• Set a Mook to Kill a Mook: The "Influence" Skill marks one target which all low-Int enemies will attack until death.
  • Shifting Sand Land: The Desert of Death.
  • Shout-Out:
    • Stallion's design and signature attack (as well as the animation for it) are a straight one to Ultraman. Strangely enough, these were removed on the PSP port, turning Stallion's white skin into brown, and changing the attack's name.
    • Though a Dummied Out spell, there was one which would have apparently stopped time. It's name? ZA WARUDO! There's even unused voice clips of the whole cast shouting it.
    • The original names of Kukuys (Kukurusu) and Doan in the Japanese version are a reference to the Mobile Suit Gundam episode "Cucuruz Doan's Island".
    • There are two enemy Shout Outs to fellow Capcom franchise Resident Evil. Two of the late-game enemies are named Plant42 and Yawn. The latter, however, is Lost in Translation as the enemy was renamed Foul Weed.
    • Rei's "I meant to do that" leap across the roof of McNeil Mansion should look familiar to fans of The Castle of Cagliostro.
  • Sidetrack Bonus: Going on alternate paths in the Desert of Death nets you a few good items.
  • Space Station: The Very Definitely Final Dungeon, the Orbital Station Myria.
    • Actually, the Station only hovered above a city.
  • Sprite Polygon Mix
  • Stock Scream: Surprisingly, the sound effect of Myria's Venom spell is the Howie Long scream slowed down. You can clearly hear it in this sped-up video.
  • Time Skip: At the halfway point.
  • True Companions: Ryu, Rei and Teepo.
  • Tsundere: Cadis the faerie. The other two faeries present in the party's first visit of the village seem to be like that too, but they don't really interact with the party much.
  • Tutorial Failure: Good luck finding your way through the desert by following the in-game instructions.
  • The Un-Reveal: We never find out why Ryu had a prophetic dream as a boy (but never again) or whose voice warned him not to kill in Dauna mine (fan speculation is that it was the spirit of his dead mother, who may have been the female ghost in the mine).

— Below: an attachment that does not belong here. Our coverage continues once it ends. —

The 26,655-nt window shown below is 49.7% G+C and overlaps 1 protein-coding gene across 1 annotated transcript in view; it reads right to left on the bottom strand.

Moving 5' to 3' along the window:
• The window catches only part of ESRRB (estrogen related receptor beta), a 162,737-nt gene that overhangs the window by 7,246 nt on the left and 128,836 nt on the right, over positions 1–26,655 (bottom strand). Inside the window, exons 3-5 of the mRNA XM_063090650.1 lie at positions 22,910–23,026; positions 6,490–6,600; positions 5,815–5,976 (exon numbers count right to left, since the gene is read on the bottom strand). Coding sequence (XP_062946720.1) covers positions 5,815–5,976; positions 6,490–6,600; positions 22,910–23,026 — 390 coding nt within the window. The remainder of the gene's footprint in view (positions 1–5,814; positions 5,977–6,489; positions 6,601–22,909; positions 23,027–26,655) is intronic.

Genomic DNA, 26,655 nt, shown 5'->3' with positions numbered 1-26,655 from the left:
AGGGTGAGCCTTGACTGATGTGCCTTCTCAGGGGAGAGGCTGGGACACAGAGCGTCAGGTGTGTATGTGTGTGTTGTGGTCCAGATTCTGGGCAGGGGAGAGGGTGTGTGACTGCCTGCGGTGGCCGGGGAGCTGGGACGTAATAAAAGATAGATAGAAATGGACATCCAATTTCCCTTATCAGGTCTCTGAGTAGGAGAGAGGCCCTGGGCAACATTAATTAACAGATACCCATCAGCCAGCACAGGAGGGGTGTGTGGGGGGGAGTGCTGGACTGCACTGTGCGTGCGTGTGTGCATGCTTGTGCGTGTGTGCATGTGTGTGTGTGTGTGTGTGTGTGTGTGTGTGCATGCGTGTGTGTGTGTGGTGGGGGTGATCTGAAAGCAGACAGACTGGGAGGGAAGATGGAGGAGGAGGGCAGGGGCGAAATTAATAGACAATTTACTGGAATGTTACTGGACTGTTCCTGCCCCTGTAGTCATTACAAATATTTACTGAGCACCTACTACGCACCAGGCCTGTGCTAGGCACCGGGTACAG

• Underground Level: Dauna Mines.
  • Vice City: The aptly-named Syn City.
  • Video Game Geography: Type 1 "Flat and Rectangular". The world does expand beyond the areas you visit, but most of it is unreachable due to mountains or other stuff blocking the path.
  • Voluntary Shapeshifting: Ryu, as well as Rei once he gets the Weretiger command.
  • Warp Whistle: There are teleporters scattered all over the world, which allow an easy way to reach different areas at once.
  • Well-Intentioned Extremist: Myria, although somewhat open to interpretation.
  • Wham! Episode: The Angel Tower, where Garr's true identity and motivations are revealed.
    • The game is full of tragic moments, though it's so long between each that it's easy to miss that it's a main theme of the game. However, near the end, the protagonist is reminded of several of them before making an important choice.
    • Your first encounter with Balio and Sunder.
  • World Tree: The main Yggdrasil (who doubles as a Master) and the several minor ones spread all over the world.
  1. Though the latter name is itself a feminization of "Deus," Latin for "God".